This is the traditional start of the summer vacation season with millions of Americans traveling by land, air, or even sea. Whether you’re staying close to home or heading to a distant destination, staying healthy and avoid illness and injury is a priority. Here are tips for vacationers on staying healthy while enjoying summer fun.
Q: How should I prepare for a healthy journey?
A: Put together a travelers’ health kit that includes your prescribed medications, over-the-counter medication to prevent diarrhea, sunscreen, insect repellent, alcohol-based hand gels, first-aid items, and toilet items. Plan ahead and stock up on extra doses of prescription medications for longer trips.
Q: I am heading to a hot climate area. What’s my main health risk?
A: Extreme heat can cause a variety of illnesses and injuries. Stay safe in hot weather by keeping cool through the use of air conditioning and staying hydrated by drinking plenty of cool non-alcoholic beverages. Drink more water than normal and don’t wait until you’re thirsty to drink.
Q: How do I stay informed about health risks while on vacation?
A: Check local news sources for weather warnings or safety tips, or sign up for free weather alerts to your phone or e-mail, especially if bad weather is forecasted.
Q: I’m driving to my vacation destination. What should I be aware of?
A: More Americans are driving to their travel destinations these days. Safety on the road is critical. Include emergency items in your vehicle, such as a blanket, flashlight, reflective warning signs, bottled water, first aid kit, and extra coolant and motor oil. While we’re quite aware that drinking and driving don’t mix, some medicines can also impair your ability to drive. Seat belt use, proper use of car seats for infants, and keeping a full tank of gas are always smart tips. Also, be aware of germs if you use a highway rest stop area and avoid touching surfaces unnecessarily.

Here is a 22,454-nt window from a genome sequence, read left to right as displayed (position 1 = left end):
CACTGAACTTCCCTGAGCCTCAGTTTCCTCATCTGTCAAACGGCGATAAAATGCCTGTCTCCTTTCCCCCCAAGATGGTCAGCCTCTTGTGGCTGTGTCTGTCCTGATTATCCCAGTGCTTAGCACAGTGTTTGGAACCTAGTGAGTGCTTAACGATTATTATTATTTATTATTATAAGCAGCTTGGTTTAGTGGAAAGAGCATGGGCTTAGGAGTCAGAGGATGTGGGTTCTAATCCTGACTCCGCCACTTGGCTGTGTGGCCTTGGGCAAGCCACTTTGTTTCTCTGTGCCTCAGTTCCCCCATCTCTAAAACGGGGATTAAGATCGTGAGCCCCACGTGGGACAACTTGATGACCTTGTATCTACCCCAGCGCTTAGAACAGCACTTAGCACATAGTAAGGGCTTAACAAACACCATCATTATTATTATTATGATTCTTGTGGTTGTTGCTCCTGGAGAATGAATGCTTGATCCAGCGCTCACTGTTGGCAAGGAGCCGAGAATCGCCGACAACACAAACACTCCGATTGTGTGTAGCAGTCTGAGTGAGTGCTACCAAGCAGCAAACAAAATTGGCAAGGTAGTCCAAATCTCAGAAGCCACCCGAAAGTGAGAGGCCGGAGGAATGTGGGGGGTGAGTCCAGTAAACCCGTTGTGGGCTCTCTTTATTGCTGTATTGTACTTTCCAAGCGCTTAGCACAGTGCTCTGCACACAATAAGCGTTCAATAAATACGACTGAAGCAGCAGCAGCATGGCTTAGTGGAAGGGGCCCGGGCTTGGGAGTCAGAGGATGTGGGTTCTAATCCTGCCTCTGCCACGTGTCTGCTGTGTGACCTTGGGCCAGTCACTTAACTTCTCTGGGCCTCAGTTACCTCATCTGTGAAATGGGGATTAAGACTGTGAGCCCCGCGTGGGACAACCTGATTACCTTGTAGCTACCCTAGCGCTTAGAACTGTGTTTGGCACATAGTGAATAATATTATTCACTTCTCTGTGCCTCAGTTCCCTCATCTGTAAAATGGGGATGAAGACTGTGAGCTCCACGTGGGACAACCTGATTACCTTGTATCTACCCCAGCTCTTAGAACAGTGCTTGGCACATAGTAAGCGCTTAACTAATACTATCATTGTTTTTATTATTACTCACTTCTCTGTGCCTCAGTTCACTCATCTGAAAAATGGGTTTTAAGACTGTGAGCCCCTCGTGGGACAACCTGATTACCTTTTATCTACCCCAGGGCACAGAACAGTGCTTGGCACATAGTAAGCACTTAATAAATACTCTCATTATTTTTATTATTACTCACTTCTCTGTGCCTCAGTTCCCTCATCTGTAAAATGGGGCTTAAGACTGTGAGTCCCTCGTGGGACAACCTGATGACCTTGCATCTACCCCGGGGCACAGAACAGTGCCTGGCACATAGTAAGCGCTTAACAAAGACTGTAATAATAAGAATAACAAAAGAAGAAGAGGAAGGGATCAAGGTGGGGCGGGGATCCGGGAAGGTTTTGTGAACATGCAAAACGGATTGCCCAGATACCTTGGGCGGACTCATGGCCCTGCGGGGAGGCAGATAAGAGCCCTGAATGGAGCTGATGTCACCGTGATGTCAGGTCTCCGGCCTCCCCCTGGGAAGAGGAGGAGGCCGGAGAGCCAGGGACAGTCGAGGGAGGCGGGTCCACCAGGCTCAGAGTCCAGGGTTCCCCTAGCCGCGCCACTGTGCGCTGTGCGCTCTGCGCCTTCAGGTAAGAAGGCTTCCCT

Q: What about traveling by air, rail or bus?
A: Cramped environments can put us in the path of someone’s sneeze or cough. Germs can also be present on trays, seats, and other surfaces so hand sanitizers and antibacterial wipes should be used to clean surfaces and your hands. Wash hands with soap and water for cleaning. Drink a lot of water to compensate for dehydration and dryness during long flights.
Q: Our family is heading to a foreign country. What should I be aware of?
A. Be sure you and your family are up to date with your vaccinations. Make an appointment with your health care provider or a travel medical clinic 4-6 weeks before your trip to get your vaccines or medications and other information about protecting yourself from illness while traveling. Many vaccines take time to become effective, and some vaccines must be given over a period of time. The U.S. Centers for Disease Control is an excellent source of general and country-specific information on vaccines and travel medicines. Research country-specific information, travel warnings and alerts through the U.S. State Department’s travel information website. Finally, travel insurance including medical evacuation is a must if you’re heading overseas.
Planning ahead can help you and your family to avoid any unnecessary trouble. Happy travels!